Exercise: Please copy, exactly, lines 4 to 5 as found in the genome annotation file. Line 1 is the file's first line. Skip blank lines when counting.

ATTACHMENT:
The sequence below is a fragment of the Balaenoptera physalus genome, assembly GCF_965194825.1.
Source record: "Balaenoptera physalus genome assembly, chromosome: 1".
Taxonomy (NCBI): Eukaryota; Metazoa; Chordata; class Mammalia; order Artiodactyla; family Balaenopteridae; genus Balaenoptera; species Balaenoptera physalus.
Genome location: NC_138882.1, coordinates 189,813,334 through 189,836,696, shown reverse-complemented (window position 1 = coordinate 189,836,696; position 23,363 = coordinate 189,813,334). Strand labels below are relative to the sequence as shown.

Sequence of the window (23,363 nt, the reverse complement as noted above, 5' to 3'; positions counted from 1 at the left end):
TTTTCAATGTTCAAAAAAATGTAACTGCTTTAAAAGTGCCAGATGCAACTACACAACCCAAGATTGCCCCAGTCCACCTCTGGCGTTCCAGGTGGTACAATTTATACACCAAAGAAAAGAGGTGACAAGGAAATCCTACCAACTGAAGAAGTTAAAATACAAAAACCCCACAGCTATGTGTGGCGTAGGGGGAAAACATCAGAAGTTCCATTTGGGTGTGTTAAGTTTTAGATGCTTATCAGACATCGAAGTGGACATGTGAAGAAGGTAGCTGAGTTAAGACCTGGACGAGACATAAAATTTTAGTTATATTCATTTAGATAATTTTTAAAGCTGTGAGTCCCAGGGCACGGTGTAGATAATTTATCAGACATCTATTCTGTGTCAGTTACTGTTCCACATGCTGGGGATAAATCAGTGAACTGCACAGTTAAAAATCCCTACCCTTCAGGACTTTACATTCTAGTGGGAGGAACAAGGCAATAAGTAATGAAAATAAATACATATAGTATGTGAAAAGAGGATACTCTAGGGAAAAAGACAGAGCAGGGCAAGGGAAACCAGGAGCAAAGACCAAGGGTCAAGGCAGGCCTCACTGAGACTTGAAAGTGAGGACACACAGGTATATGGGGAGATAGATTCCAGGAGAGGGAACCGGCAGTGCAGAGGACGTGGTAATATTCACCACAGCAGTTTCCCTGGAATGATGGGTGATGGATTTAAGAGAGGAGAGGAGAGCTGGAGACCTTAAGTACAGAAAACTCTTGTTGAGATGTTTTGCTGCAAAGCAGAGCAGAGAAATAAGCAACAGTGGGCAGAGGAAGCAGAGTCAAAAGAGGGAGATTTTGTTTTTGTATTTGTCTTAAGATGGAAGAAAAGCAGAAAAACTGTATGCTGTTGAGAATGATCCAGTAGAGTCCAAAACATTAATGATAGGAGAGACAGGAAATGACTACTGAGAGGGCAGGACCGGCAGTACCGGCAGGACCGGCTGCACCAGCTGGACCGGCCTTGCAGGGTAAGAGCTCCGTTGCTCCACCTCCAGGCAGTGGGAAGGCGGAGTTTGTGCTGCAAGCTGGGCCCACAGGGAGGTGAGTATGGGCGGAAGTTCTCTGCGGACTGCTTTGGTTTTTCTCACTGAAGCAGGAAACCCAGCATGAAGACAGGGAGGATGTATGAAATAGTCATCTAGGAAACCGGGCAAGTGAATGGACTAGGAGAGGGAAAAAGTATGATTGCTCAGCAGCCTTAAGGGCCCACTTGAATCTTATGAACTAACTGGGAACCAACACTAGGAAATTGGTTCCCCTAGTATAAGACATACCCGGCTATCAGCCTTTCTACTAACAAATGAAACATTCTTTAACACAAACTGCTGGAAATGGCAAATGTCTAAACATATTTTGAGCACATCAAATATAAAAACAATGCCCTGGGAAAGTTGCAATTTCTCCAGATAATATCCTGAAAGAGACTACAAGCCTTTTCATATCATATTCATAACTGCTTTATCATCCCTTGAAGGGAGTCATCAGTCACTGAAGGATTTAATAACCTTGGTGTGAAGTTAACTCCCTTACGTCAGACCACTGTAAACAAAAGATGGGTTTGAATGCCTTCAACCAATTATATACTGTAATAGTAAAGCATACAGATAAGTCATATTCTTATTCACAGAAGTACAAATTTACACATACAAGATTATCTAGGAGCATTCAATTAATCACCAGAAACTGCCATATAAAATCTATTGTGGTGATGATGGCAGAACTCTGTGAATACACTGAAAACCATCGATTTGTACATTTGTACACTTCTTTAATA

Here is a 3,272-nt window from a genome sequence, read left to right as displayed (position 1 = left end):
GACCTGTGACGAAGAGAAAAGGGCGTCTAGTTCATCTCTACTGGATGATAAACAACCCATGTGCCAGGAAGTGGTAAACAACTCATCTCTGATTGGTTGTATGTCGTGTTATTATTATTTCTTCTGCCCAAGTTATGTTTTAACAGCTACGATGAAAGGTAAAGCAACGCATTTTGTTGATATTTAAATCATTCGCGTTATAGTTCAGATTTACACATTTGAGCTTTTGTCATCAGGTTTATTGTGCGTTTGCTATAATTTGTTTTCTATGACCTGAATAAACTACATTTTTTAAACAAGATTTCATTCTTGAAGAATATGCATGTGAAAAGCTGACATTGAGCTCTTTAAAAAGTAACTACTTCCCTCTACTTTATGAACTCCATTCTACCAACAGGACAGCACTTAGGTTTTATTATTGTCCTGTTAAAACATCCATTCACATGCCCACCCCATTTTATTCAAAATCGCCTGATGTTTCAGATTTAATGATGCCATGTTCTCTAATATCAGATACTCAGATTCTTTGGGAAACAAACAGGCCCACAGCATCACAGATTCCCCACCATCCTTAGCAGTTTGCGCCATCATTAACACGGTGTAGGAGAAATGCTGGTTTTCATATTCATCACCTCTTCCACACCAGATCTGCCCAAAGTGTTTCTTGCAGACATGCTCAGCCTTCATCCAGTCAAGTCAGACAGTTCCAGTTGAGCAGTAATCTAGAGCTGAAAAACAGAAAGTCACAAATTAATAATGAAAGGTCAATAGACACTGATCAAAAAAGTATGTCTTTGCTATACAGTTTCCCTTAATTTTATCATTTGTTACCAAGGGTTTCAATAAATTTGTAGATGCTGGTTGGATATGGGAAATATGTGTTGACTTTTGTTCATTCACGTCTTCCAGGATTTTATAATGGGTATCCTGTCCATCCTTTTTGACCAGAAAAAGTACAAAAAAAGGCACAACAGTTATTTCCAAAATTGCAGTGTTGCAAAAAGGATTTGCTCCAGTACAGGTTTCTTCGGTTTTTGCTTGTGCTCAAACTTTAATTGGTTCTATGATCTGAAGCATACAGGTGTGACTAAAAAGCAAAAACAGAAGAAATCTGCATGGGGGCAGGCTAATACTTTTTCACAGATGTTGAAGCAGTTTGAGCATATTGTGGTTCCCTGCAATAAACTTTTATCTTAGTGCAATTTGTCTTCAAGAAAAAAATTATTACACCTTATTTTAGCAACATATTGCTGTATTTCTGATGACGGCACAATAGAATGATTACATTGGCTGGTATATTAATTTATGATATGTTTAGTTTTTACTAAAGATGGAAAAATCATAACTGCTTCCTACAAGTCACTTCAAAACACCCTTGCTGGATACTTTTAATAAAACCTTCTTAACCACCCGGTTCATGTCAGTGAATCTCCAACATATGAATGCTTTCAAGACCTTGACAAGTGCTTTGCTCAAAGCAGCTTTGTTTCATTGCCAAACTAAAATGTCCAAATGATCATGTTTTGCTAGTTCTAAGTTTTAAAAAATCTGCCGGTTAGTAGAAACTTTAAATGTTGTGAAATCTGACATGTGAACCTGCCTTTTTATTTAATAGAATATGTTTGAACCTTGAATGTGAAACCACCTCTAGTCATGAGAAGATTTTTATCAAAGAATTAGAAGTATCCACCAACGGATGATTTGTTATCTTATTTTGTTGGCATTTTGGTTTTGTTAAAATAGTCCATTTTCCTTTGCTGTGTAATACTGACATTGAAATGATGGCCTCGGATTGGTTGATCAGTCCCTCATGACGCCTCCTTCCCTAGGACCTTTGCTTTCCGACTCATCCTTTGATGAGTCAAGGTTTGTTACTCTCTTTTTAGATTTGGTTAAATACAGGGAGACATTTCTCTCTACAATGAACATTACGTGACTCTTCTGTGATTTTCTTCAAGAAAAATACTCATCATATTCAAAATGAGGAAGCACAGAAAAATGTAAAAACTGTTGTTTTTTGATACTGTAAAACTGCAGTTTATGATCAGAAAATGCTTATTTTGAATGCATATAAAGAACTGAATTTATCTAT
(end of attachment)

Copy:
Genome location: NC_138882.1, coordinates 189,813,334 through 189,836,696, shown reverse-complemented (window position 1 = coordinate 189,836,696; position 23,363 = coordinate 189,813,334). Strand labels below are relative to the sequence as shown.

Sequence of the window (23,363 nt, the reverse complement as noted above, 5' to 3'; positions counted from 1 at the left end):